Innovation Survey

Gain valuable insights into innovation activities of German companies in China with our comprehensive Innovation Survey. Conducted among members of the German Chamber, this survey covers many aspects of innovation, including regulatory challenges and strategies deployed by German companies.

German Innovation From China Going Global Amid a Complex Innovation Ecosystem - German Chamber’s Innovation Survey 2022

Published on June 26, 2023

In June 2023, the German Chamber of Commerce in China, in cooperation with BearingPoint, published the results of the German Chamber’s Innovation Survey 2022. Results show that while local competition is increasingly growing stronger, German companies in China are additionally facing a challenging regulatory environment as well as a lack of strategic networks and partners in their innovation activities. German companies are meeting these challenges by localizing their innovation activities and increasingly conducting R&D in China for the Chinese, as well as global markets.     

Local Competition Drives Innovation of German Companies

The increasing innovation capacities of competitors is the most significant innovation driver for 87% of German companies in China. Over half of the surveyed companies consider local Chinese competitors stronger in terms of establishing and expanding local R&D capacities (55%), R&D processes driven by local teams (51%) and time-to-market of new products and services (50%). Nevertheless, most German companies (86%) consider the quality of their products and services as their strength compared to local competitors. “The high quality of German products is a precondition and competitive advantage, but faster development cycles and time-to-market product implementation is a must to keep up with Chinese competition” says Martin Klose, Executive Director of the German Chamber of Commerce in China | South & Southwest.

Travel Restrictions, IP Concerns and Lack of Partnerships: Barriers to Innovation

IP protection remains a challenge for companies’ innovation activities in China. Every 6th company (16%) is negatively impacted by IP protection in China, especially in the machinery and industrial equipment industry (21%). To avoid infringement risks, 30% develop core technologies abroad and only adapt locally. “Small and medium sized companies should focus on building up IP protection and data security standards in China to enable a safe know-how and resource exchange and competence building of the subsidiary while larger companies should maintain the high level of IP protection and data security standards and review related risks of knowledge transfer constantly” says Martin Klose.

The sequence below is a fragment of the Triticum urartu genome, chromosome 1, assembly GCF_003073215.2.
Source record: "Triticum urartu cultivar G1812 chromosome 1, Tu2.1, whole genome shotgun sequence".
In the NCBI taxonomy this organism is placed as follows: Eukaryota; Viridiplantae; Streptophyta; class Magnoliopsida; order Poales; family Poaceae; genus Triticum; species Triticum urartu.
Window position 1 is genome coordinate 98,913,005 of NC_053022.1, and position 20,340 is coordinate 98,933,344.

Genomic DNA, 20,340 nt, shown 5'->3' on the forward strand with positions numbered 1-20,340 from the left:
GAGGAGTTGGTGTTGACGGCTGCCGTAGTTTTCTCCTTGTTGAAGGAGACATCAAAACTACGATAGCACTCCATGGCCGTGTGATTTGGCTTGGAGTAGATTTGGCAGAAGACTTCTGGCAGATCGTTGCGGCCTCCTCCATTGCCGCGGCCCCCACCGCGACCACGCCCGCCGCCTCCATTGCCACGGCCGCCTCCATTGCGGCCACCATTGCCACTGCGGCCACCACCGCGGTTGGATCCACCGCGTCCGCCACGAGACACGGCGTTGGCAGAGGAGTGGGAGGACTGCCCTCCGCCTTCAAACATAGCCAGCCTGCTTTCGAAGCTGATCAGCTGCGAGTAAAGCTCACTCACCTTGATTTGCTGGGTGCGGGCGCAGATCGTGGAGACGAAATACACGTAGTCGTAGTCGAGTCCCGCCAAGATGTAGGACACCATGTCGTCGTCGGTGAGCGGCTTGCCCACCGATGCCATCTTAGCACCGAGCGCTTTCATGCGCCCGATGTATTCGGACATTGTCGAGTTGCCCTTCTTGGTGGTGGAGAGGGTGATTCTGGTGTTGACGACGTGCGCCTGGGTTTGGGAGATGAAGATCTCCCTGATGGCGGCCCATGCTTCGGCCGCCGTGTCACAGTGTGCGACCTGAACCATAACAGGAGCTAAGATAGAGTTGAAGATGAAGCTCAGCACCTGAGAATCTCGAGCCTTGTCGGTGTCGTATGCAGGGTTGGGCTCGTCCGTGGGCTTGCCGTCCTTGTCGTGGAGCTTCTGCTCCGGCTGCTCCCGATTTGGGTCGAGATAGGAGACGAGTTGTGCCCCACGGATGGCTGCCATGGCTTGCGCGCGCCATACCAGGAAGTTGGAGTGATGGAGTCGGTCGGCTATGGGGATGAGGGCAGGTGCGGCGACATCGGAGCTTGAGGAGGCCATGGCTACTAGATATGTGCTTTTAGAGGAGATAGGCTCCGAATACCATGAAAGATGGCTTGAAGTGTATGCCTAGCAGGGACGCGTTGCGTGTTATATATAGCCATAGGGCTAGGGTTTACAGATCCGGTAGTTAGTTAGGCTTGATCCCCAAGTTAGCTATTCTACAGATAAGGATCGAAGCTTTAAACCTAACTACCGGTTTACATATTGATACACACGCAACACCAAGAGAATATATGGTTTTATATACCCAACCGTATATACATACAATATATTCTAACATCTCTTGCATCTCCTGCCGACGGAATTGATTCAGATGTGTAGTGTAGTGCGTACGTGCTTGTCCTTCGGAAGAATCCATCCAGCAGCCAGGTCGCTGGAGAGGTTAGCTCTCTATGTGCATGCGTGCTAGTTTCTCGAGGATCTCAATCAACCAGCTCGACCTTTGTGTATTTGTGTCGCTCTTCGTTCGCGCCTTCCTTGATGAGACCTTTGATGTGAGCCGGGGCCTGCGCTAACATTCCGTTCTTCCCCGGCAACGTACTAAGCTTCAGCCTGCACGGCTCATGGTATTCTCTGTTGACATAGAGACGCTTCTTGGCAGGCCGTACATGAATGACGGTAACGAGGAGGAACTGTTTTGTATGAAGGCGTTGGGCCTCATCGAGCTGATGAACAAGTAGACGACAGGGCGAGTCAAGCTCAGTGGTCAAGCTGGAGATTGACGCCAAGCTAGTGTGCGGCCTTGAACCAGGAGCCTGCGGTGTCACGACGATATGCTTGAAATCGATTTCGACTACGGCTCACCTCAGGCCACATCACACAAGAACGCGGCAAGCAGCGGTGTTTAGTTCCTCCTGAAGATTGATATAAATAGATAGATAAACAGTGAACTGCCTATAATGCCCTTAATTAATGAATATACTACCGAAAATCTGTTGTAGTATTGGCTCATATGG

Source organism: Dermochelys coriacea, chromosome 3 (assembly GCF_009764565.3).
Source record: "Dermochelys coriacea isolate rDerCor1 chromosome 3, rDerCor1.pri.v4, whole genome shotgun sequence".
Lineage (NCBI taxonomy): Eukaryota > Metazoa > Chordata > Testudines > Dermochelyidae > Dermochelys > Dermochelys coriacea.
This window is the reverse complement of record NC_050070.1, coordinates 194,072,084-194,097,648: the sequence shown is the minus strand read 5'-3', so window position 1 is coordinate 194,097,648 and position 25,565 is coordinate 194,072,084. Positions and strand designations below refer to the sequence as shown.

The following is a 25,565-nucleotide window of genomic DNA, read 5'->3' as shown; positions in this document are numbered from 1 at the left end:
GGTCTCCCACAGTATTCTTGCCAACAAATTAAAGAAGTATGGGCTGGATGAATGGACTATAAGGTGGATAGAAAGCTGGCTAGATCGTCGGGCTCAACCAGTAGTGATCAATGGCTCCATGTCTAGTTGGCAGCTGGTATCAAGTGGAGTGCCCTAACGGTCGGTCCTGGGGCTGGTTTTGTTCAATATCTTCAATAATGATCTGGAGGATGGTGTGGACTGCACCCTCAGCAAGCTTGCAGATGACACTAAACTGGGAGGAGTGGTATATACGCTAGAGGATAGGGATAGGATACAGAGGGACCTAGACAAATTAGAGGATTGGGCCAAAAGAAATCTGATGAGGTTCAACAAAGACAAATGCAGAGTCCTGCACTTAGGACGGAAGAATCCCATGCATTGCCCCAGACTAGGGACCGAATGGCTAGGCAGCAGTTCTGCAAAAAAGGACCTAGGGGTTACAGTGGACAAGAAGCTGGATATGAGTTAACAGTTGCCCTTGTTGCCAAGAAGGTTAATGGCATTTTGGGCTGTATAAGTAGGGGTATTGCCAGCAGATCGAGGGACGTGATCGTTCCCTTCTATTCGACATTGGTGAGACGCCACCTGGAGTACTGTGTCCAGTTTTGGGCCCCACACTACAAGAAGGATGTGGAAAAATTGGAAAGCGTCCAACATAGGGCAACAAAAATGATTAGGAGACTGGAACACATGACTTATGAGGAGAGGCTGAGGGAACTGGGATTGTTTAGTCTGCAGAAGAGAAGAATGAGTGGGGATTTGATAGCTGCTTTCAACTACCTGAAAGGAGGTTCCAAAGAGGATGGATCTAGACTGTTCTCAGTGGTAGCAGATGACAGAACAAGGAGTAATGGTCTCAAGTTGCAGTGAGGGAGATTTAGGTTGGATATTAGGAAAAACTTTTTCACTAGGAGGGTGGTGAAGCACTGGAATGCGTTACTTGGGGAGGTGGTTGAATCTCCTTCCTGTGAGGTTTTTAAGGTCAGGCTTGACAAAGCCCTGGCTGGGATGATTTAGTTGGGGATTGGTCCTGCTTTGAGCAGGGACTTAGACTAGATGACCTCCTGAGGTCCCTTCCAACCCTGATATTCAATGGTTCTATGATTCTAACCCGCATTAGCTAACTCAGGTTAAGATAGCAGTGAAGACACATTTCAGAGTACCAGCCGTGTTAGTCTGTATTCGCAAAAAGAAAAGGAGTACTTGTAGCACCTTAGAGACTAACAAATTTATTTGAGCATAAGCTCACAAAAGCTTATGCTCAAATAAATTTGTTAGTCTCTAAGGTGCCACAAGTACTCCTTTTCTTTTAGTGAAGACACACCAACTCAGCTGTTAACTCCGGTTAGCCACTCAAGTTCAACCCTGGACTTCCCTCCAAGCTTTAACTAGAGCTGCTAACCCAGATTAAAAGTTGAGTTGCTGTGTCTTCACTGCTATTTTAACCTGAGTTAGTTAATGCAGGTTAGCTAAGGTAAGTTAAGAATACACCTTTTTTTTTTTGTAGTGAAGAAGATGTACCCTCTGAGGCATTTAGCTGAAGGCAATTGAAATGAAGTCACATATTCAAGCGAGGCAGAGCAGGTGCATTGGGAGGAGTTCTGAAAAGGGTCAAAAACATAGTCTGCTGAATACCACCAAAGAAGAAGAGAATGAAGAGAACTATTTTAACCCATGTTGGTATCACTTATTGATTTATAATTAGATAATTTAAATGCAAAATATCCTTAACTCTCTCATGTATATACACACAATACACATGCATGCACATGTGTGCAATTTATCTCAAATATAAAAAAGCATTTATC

The hampered knowledge exchange due to the ongoing travel restrictions also highly impacts innovation activities of German companies in China. 77% of the respondents report insufficient qualified staff which is severely accelerated through the travel restrictions.

For two-thirds (68%) of the surveyed companies, strategic partnerships are the most important form of open innovation. However, for 37% of German companies in China is the lack of external partners and networks a prominent innovation challenge. “Closing the prevalent local expertise gap through entering targeted partnerships to tackle innovation challenges is a successful strategic approach for German companies to enhance innovation activities in China” states Tunde Laleye, Partner & General Manager at BearingPoint China.

German Companies Expand R&D in China for Global Markets

China is not only an important market for German companies to conduct local research and development, but also an emerging hub for global markets. Nearly half of the respondents state they do R&D in China for the local market and roughly one-third of respondents do R&D in China for global markets. “Proper R&D can only work with a free flow of information between countries. Cyber Security and Data Protection Regulation should be clearly defined. In order to tap into the Chinese innovation ecosystem’s full potential, and mutually benefit from the possibilities,  it is necessary to provide German companies with a reliable regulatory framework and ensure a level playing field” says Martin Klose.